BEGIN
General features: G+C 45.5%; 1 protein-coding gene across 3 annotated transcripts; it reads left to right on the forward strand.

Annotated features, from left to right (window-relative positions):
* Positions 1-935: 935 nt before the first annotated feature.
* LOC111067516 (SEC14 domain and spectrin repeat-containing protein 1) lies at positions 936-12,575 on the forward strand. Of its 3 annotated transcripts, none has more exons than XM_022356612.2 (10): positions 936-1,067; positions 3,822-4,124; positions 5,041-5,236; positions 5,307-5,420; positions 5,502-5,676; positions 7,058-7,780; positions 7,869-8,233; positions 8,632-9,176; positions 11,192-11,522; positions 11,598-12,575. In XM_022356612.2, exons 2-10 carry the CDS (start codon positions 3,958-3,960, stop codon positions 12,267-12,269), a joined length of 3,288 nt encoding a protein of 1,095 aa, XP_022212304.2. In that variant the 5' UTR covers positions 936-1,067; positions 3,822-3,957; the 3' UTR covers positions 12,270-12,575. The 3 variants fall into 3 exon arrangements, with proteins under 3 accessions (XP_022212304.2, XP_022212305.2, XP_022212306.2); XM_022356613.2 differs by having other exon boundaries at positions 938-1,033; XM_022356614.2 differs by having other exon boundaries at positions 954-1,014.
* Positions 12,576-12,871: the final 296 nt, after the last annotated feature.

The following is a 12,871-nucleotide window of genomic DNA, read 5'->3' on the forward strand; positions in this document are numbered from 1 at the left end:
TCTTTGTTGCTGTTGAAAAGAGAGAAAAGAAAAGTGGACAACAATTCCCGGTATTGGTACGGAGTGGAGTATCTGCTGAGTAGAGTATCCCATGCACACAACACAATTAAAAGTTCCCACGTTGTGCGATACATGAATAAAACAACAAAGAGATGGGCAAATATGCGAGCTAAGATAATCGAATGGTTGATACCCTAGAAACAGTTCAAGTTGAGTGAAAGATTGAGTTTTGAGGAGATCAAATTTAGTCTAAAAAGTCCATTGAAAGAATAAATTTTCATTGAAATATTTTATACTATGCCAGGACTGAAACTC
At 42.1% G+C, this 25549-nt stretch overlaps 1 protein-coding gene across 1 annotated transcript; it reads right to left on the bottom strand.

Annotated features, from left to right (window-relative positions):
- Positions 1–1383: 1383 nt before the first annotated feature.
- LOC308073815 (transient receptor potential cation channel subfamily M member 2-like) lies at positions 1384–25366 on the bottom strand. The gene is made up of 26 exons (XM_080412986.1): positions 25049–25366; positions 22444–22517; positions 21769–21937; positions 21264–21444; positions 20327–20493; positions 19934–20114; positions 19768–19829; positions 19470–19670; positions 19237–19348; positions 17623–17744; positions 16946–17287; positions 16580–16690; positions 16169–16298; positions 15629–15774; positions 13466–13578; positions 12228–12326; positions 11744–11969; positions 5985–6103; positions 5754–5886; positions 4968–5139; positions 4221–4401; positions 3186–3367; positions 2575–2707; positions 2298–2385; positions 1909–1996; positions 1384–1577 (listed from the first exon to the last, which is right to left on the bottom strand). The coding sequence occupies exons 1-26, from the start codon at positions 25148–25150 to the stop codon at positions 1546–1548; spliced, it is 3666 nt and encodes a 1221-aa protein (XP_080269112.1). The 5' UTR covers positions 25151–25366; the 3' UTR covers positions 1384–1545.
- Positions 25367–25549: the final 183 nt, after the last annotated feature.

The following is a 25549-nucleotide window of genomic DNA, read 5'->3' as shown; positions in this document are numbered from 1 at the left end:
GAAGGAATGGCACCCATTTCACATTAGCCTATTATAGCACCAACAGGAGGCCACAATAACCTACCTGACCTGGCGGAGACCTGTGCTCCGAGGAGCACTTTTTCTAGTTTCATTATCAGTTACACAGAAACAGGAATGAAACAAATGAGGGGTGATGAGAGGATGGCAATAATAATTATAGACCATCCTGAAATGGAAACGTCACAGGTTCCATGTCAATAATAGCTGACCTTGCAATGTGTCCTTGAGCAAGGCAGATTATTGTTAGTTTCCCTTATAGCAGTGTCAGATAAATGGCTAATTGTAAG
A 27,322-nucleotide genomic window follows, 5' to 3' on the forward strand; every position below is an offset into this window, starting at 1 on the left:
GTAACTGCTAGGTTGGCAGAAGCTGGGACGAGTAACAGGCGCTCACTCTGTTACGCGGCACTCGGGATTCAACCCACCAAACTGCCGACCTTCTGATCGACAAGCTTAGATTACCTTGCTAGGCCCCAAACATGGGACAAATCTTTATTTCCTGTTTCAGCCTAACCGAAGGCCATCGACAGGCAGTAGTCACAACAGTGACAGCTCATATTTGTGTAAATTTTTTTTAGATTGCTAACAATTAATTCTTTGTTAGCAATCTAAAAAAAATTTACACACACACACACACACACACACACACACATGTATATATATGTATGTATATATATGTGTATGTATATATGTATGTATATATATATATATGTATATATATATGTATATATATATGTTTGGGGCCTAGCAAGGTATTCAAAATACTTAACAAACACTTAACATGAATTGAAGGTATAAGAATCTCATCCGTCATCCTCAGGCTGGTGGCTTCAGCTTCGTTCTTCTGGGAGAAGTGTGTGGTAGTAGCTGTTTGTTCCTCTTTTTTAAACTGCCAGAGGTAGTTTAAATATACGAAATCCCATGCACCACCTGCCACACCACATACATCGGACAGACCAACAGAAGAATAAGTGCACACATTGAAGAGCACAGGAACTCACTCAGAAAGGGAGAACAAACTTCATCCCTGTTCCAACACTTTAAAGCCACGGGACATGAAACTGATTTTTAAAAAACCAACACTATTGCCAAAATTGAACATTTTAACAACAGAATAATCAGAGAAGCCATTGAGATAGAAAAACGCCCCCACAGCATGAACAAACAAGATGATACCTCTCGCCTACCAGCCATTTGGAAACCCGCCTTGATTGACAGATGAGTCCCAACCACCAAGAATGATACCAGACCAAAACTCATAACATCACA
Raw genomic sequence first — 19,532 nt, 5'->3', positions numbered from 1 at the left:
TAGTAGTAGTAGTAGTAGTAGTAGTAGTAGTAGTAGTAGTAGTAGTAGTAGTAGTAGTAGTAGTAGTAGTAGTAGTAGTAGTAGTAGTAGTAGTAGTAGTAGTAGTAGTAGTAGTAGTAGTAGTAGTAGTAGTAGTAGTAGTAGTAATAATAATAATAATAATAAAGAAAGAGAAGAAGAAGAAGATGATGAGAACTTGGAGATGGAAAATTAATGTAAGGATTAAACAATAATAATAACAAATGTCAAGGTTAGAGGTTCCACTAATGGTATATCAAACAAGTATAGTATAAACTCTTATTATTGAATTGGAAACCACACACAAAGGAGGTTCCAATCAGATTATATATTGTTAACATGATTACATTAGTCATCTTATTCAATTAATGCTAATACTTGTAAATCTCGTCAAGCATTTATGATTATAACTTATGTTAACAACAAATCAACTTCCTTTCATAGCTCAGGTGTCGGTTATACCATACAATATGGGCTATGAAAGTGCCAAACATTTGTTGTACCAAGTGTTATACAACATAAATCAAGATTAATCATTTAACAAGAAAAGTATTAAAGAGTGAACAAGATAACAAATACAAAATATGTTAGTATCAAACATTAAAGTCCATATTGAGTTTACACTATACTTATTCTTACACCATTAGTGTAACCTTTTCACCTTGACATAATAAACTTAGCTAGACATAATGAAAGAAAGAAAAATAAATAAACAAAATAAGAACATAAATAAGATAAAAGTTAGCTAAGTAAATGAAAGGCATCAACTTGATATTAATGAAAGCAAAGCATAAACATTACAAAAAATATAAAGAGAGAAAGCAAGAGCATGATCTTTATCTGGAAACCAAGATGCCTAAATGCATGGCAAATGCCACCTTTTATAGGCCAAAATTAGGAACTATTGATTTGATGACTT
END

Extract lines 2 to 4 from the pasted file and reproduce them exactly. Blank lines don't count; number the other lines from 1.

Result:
Annotated features, from left to right (window-relative positions):
* Positions 1-935: 935 nt before the first annotated feature.
* LOC111067516 (SEC14 domain and spectrin repeat-containing protein 1) lies at positions 936-12,575 on the forward strand. Of its 3 annotated transcripts, none has more exons than XM_022356612.2 (10): positions 936-1,067; positions 3,822-4,124; positions 5,041-5,236; positions 5,307-5,420; positions 5,502-5,676; positions 7,058-7,780; positions 7,869-8,233; positions 8,632-9,176; positions 11,192-11,522; positions 11,598-12,575. In XM_022356612.2, exons 2-10 carry the CDS (start codon positions 3,958-3,960, stop codon positions 12,267-12,269), a joined length of 3,288 nt encoding a protein of 1,095 aa, XP_022212304.2. In that variant the 5' UTR covers positions 936-1,067; positions 3,822-3,957; the 3' UTR covers positions 12,270-12,575. The 3 variants fall into 3 exon arrangements, with proteins under 3 accessions (XP_022212304.2, XP_022212305.2, XP_022212306.2); XM_022356613.2 differs by having other exon boundaries at positions 938-1,033; XM_022356614.2 differs by having other exon boundaries at positions 954-1,014.